‘I really like your yellow tights,’ he said.

I grinned and stammered a thank you.  Not five minutes in and these tights were already grabbing attention.

When I arrived at my next appointment, my girl friend complimented me on my unique and bold fashion choice.  The waitress asked me where I’d gotten such excellent tights.  I began to wear them with more and more confidence, pairing them with navy as well as brown, mixing them in with the regular rotation as often as possible.

Our romance, while heartwarming, was tragically short-lived.  A few months into our relationship, I found matching holes in the toes of my tights.  Over time the holes ran up the length of my foot.  I gave my beloved tights a tasteful funeral in the bathroom garbage can.

I often thought of my trusty yellow tights.  When crafting an outfit for work that just needed a bit of a pop, I mourned their loss.  When digging through the dresser drawer to realize that I had yet again neglected to do laundry in a timely fashion, I wished my yellow tights were hiding in the back to save me as they had done so often.

Then one day it happened.

As I wandered through the hallowed halls of the Wilson Yard Target, I made a pass by the $5 tights rack.

And there they were.

Mustard yellow tights.

They even had my size.

I feel like there’s a lesson in these tights, these relentlessly cheerful yellow tights that hug my legs at this very moment.  Maybe it’s a lesson in giving things a chance, going for the opportunities that seem silly or impossible simply because you have nothing to lose.  Maybe it’s a lesson in taking the optimistic route just because you can, in bringing a bit of unexpected colour into the world.  Maybe it’s a lesson about trying something new, something outside of your comfort zone, at least once in a while.  Or maybe it’s just the universe saying that life is short and you always need a little bit of whimsy.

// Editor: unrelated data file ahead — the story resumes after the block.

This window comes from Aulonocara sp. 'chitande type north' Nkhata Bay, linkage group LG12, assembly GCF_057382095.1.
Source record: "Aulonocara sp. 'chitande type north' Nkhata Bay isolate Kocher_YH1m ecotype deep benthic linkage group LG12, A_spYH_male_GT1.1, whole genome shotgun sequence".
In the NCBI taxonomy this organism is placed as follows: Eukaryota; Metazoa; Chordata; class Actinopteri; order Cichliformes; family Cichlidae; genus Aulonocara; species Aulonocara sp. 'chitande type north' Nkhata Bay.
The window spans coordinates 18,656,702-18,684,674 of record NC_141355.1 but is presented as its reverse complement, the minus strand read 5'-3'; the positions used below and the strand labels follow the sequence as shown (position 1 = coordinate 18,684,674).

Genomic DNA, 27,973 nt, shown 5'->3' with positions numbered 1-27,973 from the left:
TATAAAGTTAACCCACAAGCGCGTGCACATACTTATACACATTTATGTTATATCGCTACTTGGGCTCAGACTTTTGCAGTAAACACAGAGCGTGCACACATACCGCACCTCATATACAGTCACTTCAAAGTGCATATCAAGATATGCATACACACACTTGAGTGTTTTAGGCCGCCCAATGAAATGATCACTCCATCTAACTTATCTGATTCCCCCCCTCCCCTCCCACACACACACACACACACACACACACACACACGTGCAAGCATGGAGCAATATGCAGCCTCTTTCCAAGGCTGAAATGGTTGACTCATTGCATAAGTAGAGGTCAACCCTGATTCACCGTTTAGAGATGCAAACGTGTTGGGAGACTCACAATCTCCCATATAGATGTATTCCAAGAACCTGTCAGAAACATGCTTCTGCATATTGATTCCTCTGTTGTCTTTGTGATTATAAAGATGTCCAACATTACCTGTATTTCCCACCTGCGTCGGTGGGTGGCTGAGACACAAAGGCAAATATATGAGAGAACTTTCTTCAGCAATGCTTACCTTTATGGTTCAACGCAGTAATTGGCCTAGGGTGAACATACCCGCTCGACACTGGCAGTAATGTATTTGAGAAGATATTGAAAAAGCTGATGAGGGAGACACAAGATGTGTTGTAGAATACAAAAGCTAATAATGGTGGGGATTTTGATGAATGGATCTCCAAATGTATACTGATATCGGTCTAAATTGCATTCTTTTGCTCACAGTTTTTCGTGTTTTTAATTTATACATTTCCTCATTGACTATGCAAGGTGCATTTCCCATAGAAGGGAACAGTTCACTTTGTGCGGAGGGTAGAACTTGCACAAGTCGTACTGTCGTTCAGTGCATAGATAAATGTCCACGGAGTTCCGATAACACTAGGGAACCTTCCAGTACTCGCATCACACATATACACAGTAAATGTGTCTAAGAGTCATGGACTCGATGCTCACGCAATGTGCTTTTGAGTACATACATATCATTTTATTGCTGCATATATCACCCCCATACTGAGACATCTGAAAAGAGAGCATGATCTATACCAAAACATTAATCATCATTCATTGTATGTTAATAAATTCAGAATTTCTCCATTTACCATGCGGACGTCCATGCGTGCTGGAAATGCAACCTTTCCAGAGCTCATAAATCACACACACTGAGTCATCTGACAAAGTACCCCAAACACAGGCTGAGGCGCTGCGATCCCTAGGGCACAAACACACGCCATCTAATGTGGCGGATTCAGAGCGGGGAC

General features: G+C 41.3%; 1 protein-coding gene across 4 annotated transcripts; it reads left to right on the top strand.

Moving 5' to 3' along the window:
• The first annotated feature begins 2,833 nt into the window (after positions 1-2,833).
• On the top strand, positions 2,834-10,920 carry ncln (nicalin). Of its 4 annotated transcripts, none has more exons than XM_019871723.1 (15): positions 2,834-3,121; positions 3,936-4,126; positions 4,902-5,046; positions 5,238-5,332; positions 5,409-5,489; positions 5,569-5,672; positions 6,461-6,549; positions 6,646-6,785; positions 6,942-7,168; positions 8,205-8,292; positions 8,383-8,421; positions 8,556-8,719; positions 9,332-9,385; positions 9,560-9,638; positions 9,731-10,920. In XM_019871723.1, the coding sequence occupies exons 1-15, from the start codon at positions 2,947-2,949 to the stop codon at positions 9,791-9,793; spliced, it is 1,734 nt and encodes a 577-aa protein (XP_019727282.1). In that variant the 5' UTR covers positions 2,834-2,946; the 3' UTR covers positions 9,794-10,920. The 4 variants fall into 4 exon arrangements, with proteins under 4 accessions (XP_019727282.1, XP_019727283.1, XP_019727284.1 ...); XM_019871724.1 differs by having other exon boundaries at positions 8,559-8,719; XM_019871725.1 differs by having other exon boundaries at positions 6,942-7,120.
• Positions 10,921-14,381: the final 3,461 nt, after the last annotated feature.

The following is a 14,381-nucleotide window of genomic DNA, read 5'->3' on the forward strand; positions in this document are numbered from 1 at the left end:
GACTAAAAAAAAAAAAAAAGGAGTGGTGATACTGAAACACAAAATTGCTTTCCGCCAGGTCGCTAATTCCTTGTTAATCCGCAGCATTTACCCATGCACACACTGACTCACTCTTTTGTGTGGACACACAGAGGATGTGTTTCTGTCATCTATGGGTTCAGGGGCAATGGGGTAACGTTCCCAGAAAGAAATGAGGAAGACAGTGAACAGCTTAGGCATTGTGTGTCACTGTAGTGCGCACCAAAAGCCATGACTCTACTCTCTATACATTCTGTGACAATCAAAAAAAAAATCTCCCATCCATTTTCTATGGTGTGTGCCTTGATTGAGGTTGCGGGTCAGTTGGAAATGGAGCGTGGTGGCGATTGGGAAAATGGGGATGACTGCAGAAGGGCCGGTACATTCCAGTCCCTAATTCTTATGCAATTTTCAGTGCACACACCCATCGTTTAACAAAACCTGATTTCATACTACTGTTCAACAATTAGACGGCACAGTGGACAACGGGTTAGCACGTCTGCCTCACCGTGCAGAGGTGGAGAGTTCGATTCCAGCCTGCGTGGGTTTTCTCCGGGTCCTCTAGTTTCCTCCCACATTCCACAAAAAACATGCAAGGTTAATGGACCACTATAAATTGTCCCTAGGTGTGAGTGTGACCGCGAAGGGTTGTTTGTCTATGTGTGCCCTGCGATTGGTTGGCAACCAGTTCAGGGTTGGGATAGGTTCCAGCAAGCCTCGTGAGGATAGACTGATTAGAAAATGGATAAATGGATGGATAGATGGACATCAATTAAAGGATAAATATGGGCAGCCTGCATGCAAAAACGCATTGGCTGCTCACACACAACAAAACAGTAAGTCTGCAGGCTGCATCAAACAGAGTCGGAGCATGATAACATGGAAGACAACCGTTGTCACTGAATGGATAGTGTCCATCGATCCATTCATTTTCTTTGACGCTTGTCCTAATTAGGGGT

Photo 115

I prefer to think the lesson is much simpler:  if you like the tights that much, you should probably buy two pairs. And pick up some razor blades while you’re at it.  This leg hair is starting to itch.

such grow many adult wow

I’ve spent the last couple of weeks running about frantic and trying to remember that it is physically possible to keep my head screwed on properly if I just stand still for a few minutes.

There’s no real reason for this, just an odd manic episode.  I don’t question them when they happen anymore because I’m just happy that they no longer happen all the damn time.  My recent weekends have required quite a lot of socializing, which may contribute to my general chicken-sans-head attitude about life.  What with auditions and out-of-town company and readings and squealing with delight at the new season of Sherlock, I’ve kept my mind pretty well occupied.  Now that things are starting to slow down a little (and there’s only one episode left of this series holycrapholycrapholycrap), I’m hoping to get back into my normal routine and optimistic that this might involve, at some point, sleeping.

At the very least, I’m pleased to announce that I have discovered that liquor is now available for purchase at Trader Joe’s, and that TJ’s Brand rum features a drunk bear on the label.

That bear is terrifying when sober.

That bear is terrifying when sober.

This was the crowning achievement of my life over the past two weeks.  And now to the actual blog post.